Monday Morning Musings

Posted on February 10, 2020 under Monday Morning Musings with no comments yet

Me and Makusi


I read somewhere that this quote is attributable to the Inuit – “A long time ago in the future.”

It’s impossible to go to any foreign country and unravel the mysteries of history and culture in a few months. At least that’s what I think. Canada’s north is a mystery to most Canadians. It is not a foreign country. Many of us have read about the north, heard aboriginal/indigenous speakers, and have watched movies and documentaries about the north. I can tell you, that until you’ve come here and experienced it firsthand, you can’t truly appreciate this precious Canadian jewel.

I’m into my fourth month in Northern Quebec. I have eaten raw beluga and caribou stew. I have made seal rib stew. I have met some extraordinary people. I have seen the Northern Lights. But I have barely scratched the surface in terms of understanding the north.

Last Friday, I got a glimpse.

A few classes in the school, including mine, were invited to go on a seal hunt. In parts of the south and in many parts of the world, the mere words “seal hunt” conjure up images, many of them negative. In the arctic, hunting is a way of life. It is not a sport.

The services of several experienced hunters and guides were enlisted to take staff and students out on this expedition. The conditions were ideal. It was sunny and cold but not windy. Each guide was driving a skidoo, pulling a sled behind it. Because I was considered an “elder”, I got to sit on a comfortable seat with a back rest, behind my driver, Makusi.

In order to get to the open waters of Ungava Bay, it is necessary to cross a chain of lakes separated by tundra. To suggest that the surface of these lakes is bumpy is an understatement. The hunters have managed to carve a path across the uneven terrain. If I had been forced to sit in the sled at the back, I am certain that I would have ended up in traction at the local clinic.

We stopped halfway to our destination so that everyone could get out and stretch. It happened to be next to a big snow- covered hill. Several of the students bounded from their sleds and headed for the hill for an impromptu slide.

Ungava Bay could be seen off in the distance. As we exited the last lake, the guides gathered for a meeting. They couldn’t see any open water where the seals would be found. A few days earlier, there was open water not far from where we were stopped but now this was partially frozen and too dangerous to traverse. A few guides went off alone to check for open water and luckily found a spot not far from where we were situated.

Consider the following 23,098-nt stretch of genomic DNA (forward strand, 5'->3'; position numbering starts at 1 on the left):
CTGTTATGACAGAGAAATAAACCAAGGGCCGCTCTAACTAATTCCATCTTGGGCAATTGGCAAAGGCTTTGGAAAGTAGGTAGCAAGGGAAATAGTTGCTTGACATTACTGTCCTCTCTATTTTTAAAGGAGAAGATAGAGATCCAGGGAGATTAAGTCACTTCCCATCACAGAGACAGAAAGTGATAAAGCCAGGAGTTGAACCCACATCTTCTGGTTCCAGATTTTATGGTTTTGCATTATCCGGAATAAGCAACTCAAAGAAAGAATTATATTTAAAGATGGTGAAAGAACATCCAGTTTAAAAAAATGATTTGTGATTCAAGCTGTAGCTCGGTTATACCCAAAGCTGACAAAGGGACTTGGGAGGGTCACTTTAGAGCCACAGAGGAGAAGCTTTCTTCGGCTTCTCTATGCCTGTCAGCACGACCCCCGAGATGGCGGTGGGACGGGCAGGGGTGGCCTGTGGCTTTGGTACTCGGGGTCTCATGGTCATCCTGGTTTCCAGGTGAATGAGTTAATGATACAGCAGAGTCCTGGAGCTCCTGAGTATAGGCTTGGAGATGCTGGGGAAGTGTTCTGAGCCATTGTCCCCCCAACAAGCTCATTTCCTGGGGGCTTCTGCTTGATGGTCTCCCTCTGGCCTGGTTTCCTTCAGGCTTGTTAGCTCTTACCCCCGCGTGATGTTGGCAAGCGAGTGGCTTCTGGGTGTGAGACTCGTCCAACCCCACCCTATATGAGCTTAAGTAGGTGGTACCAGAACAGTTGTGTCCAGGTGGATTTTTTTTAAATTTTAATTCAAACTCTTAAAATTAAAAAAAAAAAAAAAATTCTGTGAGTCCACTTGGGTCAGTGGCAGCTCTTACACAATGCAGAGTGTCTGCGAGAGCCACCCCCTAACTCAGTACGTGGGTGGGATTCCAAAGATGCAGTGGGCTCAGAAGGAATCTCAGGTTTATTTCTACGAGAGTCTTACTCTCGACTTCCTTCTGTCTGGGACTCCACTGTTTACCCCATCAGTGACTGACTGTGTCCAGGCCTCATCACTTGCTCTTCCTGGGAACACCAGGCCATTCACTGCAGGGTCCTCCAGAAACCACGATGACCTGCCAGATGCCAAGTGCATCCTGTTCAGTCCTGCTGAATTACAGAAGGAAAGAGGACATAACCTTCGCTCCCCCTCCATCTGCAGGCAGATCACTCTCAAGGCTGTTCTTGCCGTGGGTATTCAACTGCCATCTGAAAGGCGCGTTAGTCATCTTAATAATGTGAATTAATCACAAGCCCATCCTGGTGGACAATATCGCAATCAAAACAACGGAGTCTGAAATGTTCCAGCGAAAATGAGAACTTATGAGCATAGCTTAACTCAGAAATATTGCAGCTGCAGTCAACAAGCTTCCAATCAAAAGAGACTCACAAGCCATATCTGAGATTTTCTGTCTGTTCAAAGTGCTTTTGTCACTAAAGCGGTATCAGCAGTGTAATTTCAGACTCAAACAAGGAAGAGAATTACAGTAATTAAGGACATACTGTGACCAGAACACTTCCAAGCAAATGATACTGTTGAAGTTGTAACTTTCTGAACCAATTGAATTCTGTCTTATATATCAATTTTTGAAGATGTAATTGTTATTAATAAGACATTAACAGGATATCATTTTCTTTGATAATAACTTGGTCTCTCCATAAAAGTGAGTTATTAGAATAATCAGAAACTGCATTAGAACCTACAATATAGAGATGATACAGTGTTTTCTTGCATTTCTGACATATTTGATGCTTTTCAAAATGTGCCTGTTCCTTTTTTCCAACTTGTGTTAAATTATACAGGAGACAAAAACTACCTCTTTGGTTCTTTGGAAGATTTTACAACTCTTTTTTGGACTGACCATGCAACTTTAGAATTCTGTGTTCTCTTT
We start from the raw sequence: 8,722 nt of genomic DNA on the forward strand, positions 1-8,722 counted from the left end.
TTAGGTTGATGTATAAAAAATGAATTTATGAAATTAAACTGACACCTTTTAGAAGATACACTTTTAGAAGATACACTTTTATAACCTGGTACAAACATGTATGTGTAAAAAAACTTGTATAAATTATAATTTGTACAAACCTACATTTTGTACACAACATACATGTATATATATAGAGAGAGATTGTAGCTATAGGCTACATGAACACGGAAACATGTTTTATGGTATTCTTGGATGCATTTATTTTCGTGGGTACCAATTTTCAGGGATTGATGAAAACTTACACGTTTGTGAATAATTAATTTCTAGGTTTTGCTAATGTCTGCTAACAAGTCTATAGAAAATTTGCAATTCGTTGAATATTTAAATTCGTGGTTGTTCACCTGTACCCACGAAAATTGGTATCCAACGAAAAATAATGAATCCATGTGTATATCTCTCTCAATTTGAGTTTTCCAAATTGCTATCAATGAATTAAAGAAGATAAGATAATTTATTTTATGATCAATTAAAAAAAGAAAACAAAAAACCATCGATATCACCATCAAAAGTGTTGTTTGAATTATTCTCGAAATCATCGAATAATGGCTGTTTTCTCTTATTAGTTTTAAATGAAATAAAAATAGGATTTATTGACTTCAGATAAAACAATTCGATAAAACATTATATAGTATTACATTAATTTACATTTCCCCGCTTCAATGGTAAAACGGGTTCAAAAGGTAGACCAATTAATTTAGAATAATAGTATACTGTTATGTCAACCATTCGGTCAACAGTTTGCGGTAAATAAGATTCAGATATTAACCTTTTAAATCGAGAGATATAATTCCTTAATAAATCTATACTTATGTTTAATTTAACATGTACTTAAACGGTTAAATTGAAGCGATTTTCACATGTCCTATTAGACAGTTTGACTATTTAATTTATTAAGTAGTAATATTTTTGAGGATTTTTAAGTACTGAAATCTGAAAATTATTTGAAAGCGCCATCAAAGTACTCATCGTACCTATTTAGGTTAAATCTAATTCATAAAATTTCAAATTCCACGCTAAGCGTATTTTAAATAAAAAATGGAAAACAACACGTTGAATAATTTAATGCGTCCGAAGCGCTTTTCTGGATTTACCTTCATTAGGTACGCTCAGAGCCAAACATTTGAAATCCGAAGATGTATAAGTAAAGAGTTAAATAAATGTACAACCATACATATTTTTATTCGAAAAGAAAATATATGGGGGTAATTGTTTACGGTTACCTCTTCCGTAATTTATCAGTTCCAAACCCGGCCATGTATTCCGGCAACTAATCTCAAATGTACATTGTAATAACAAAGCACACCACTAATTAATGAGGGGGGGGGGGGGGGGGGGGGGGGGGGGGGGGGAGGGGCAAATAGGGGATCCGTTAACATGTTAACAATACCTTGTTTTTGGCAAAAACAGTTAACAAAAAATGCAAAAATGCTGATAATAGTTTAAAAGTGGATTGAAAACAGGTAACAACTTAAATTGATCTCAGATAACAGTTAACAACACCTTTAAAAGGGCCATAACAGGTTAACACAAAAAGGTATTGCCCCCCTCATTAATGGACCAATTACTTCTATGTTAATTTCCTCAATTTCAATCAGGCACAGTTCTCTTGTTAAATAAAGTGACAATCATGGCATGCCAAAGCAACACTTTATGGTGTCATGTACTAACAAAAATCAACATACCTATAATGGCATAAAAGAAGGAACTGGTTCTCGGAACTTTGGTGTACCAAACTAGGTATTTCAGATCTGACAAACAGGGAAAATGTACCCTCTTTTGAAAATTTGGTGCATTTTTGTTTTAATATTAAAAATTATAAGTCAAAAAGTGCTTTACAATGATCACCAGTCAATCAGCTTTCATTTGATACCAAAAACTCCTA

One of the guides grabbed his unaq (harpoon) and walked carefully and knowingly towards the open water, poking the ground every few feet. He stopped when he found the spot where it would be safe enough to stand without going through the ice. While he was doing this, the other guides were setting up lean-to’s and tents so that there would be shelter for anyone who might get cold.

A few of the hunters grabbed their rifles and walked towards the water. A few shots rang out indicating that there were seals in the bay. Gradually, the rest of the entourage was able to join the hunters. We watched as the guides patiently surveyed the bay, peering into a bright afternoon sun. Shots were fired but, on this day, the seals proved to be elusive. In fairness, the hunters were several hundred yards away from their intended targets.

While the hunt was going on, the students and staff had lunch. Some of the young people played soccer on the frozen ice while several hiked up a nearby mountain.

At one point, I was the only person standing beside one of the hunters. Everyone else was off doing their own thing. It was very tranquil. We hadn’t spotted a seal in some time. He told me that all the noise had probably spooked the seals. Normally, the hunters stand in perfect silence.

As the sun made its way across the sky, the colors of land, sea, and mountains seemed to change almost imperceptibly. There wasn’t a breath of air. I was experiencing the north at its finest and felt this immense attraction to the land.

Most of us wonder from time to time, when we are going to die, where we are going to die and how we are going to die. This is not morbid fascination. It is human nature.

I knew we were probably less than an hour away from departing for home. I turned to Makusi and told him that I wanted to walk across Ungava Bay alone and have him pick me up on his way. He smiled and handed me the unaq. “Take this. You might need it.”

I started walking towards home along the skidoo path, clutching the unaq. Honestly, I wasn’t afraid of confronting a polar bear, as bizarre as that sounds, but I was certainly vigilant. Every once in a while, I would hold the unaq in a defensive stance wondering how my last day on the planet might unfold!

Mostly, I felt intense peace.

A long time ago in the future, I walked across Ungava Bay.


Have a great week.

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